House Republicans backed some funding increases, however, such as a $96 million hike in homeless assistance grants.

Republicans argue there are better ways to administer activities on their chopping block by merging them with similar programs or clawing back unspent funds.

Democrats and President Joe Biden’s administration disagree, saying the programs would wither.

Funding for low-income college students under the Pell Grant program, which most Black undergraduates obtain for tuition, would remain at last year’s level under the bill approved by a House Republican-controlled subcommittee. That legislation has been stalled in the full committee.

“Virtually every (House Appropriations) bill has riders blocking the ability of the Biden administration to focus on social justice and diversity,” said Charles Kieffer, a former Democratic budget and appropriations aide.

Republican Representative Tom Cole, who oversees housing funding, said reductions are the byproduct of tight spending caps on selective programs: “You have a top line … and the top-line number is low.”


Slightly over half of Harrisburg’s 50,000 population is Black; one-quarter is Hispanic or Latino.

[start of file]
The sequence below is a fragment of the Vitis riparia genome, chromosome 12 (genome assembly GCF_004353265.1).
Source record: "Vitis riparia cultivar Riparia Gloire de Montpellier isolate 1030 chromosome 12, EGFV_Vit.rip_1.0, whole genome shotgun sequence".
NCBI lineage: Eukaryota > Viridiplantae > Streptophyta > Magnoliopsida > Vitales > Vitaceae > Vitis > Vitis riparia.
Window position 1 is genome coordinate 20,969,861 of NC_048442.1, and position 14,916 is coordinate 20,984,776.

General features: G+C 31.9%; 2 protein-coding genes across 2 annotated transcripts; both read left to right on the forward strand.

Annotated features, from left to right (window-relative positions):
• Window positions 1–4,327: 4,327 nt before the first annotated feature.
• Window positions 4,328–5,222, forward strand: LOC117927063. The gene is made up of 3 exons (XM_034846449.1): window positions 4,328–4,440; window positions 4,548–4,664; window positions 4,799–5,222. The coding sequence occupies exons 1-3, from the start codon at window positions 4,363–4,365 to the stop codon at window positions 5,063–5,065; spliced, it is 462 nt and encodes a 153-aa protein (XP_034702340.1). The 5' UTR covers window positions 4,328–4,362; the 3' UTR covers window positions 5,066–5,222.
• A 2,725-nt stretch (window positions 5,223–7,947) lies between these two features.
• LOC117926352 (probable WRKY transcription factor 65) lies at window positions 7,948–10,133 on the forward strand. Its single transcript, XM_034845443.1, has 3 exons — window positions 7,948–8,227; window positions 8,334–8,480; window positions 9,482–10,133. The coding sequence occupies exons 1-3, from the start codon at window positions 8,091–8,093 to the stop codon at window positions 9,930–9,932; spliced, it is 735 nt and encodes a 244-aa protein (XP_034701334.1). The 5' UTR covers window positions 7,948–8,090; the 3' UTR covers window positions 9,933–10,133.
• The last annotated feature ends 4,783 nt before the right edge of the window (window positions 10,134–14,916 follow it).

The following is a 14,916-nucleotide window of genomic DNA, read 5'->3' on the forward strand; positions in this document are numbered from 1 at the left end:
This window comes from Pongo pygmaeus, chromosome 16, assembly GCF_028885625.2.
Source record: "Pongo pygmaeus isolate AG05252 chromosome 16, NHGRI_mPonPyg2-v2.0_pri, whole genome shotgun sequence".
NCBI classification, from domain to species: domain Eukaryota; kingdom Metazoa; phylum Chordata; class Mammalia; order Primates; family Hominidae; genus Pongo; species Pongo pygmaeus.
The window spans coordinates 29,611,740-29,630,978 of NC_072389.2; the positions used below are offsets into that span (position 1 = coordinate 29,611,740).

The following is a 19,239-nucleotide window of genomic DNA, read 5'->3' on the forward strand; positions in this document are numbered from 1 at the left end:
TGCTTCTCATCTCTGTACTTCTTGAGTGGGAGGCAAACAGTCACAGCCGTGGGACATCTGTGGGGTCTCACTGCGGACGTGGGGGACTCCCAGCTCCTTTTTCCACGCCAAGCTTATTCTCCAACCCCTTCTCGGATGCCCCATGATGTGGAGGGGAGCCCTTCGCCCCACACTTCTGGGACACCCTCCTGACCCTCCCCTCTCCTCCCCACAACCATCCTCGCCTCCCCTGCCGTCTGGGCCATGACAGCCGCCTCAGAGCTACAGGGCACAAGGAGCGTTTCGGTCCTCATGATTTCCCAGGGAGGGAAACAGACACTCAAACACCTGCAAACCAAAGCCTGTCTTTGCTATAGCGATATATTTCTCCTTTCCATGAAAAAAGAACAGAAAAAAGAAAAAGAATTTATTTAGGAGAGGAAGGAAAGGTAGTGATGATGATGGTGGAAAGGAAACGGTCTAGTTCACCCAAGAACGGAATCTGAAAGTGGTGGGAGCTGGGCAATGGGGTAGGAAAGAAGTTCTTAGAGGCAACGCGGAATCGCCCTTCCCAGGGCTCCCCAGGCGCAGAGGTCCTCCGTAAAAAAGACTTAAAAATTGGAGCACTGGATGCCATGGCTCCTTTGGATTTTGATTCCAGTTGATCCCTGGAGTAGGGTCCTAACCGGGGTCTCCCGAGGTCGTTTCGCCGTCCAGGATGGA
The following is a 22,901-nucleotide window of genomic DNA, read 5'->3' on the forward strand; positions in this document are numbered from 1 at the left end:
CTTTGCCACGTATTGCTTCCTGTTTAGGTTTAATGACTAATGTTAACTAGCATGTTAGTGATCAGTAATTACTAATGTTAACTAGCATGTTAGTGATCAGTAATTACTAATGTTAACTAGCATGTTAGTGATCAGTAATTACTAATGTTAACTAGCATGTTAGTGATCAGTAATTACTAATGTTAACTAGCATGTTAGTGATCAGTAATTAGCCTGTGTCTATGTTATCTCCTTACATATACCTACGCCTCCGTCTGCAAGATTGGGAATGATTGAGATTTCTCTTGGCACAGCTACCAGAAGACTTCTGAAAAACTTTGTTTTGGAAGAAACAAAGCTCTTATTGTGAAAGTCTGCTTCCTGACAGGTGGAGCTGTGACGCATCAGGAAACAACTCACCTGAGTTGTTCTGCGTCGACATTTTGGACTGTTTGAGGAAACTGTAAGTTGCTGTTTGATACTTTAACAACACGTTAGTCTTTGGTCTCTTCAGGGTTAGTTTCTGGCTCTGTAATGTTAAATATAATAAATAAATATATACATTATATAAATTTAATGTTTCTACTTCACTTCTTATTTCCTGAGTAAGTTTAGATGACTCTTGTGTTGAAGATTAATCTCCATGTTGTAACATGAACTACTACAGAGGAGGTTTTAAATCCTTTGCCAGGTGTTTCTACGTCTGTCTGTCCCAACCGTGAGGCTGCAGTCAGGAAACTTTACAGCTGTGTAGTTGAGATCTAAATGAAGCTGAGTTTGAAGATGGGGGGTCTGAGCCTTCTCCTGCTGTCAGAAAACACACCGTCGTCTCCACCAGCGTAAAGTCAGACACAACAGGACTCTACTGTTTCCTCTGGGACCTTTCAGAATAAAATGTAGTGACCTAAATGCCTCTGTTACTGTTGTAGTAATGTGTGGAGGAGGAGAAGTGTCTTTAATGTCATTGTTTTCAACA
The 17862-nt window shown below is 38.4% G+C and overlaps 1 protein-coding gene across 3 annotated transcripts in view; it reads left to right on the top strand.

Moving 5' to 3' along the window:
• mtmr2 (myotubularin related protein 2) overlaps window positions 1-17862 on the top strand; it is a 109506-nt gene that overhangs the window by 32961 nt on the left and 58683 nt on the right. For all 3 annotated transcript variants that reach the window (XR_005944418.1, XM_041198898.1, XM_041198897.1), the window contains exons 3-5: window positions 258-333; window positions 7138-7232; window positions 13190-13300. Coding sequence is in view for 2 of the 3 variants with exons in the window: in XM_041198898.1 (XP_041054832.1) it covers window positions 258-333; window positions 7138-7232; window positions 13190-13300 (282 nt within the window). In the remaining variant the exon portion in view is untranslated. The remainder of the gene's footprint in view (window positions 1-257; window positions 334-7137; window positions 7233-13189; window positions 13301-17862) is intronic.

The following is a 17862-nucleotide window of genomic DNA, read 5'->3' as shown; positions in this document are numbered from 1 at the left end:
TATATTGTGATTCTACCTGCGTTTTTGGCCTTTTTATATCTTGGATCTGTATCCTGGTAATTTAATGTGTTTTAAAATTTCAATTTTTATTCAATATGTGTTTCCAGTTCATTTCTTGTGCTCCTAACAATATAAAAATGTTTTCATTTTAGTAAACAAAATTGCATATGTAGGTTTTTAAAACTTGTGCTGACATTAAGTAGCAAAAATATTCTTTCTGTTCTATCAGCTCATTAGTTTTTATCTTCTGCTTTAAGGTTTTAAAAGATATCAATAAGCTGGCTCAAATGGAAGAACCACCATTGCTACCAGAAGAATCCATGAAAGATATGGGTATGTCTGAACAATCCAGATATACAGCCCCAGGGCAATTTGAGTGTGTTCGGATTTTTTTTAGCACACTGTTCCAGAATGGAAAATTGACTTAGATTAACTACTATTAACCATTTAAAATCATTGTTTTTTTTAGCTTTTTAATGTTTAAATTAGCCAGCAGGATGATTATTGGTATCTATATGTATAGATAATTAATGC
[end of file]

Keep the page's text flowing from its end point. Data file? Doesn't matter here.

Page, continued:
“The housing stock is so old, we never fail to find lead hazards,” said Dave Olsen, manager of Harrisburg’s $5 million Lead Hazard Reduction Demonstration grant.

Lead-based paint was banned in 1978 because of severe neurological problems it causes in young children.

By April, 262 Harrisburg housing units will have been cleansed under the current round of grants, Olsen said.

Federal officials contend that for every dollar it spends on removing lead paint, between $17 to $200 is saved by improved child health.

House Republicans would fund the lead program at $65 million below last year’s $410 million. It also would capture $560 million that was to be dispatched over three years.

Representative Rosa DeLauro, the senior House Appropriations Democrat, said that would mean 33,000 fewer low-income families getting homes scrubbed of lead, resulting in about 46,000 children continuing to be exposed.

Another housing program, financing construction and rehabilitation of low-income homes, which has been functioning since the early 1990s, would see a two-thirds reduction from its $1.5 billion last year.

Robert Henson, of the National Council of State Housing Agencies, said the Republican provision would mean about 17,000 fewer affordable homes built or rehabilitated this year and about 5,000 fewer households supported.

While Congress battles over what to cut and what to protect, Charla Plaines sees firsthand the value of government addressing social needs.

Her granddaughter, she explains, has required speech therapy and struggles with reading and math, although “her vocabulary is definitely improved.” Doctors cited lead exposure as the cause. She and her family think Loyalty was exposed to high doses of lead from a pacifier she sometimes placed, unknowingly, on a contaminated window sill.

(Reporting by Richard Cowan; Editing by Scott Malone, Kat Stafford and Jonathan Oatis)